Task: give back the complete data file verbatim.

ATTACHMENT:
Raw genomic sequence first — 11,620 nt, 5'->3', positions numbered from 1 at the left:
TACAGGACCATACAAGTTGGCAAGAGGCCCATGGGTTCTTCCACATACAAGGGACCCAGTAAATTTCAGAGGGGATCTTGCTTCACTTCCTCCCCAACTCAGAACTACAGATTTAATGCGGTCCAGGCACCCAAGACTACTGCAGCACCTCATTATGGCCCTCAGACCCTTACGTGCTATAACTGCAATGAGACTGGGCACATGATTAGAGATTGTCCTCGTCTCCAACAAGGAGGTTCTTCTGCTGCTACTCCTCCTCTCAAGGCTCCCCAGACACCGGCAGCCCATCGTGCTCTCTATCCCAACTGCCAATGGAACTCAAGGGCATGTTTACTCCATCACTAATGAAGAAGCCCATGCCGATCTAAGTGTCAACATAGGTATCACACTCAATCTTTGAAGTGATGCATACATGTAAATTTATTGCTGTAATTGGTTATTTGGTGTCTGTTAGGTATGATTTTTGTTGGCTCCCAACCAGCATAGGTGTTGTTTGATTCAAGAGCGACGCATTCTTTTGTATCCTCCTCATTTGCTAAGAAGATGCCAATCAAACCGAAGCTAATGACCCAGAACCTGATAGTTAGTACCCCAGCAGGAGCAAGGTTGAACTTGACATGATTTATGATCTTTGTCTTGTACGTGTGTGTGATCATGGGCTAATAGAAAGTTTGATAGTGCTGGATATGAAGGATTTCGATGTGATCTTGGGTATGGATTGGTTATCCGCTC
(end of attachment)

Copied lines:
Raw genomic sequence first — 11,620 nt, 5'->3', positions numbered from 1 at the left:
TACAGGACCATACAAGTTGGCAAGAGGCCCATGGGTTCTTCCACATACAAGGGACCCAGTAAATTTCAGAGGGGATCTTGCTTCACTTCCTCCCCAACTCAGAACTACAGATTTAATGCGGTCCAGGCACCCAAGACTACTGCAGCACCTCATTATGGCCCTCAGACCCTTACGTGCTATAACTGCAATGAGACTGGGCACATGATTAGAGATTGTCCTCGTCTCCAACAAGGAGGTTCTTCTGCTGCTACTCCTCCTCTCAAGGCTCCCCAGACACCGGCAGCCCATCGTGCTCTCTATCCCAACTGCCAATGGAACTCAAGGGCATGTTTACTCCATCACTAATGAAGAAGCCCATGCCGATCTAAGTGTCAACATAGGTATCACACTCAATCTTTGAAGTGATGCATACATGTAAATTTATTGCTGTAATTGGTTATTTGGTGTCTGTTAGGTATGATTTTTGTTGGCTCCCAACCAGCATAGGTGTTGTTTGATTCAAGAGCGACGCATTCTTTTGTATCCTCCTCATTTGCTAAGAAGATGCCAATCAAACCGAAGCTAATGACCCAGAACCTGATAGTTAGTACCCCAGCAGGAGCAAGGTTGAACTTGACATGATTTATGATCTTTGTCTTGTACGTGTGTGTGATCATGGGCTAATAGAAAGTTTGATAGTGCTGGATATGAAGGATTTCGATGTGATCTTGGGTATGGATTGGTTATCCGCTC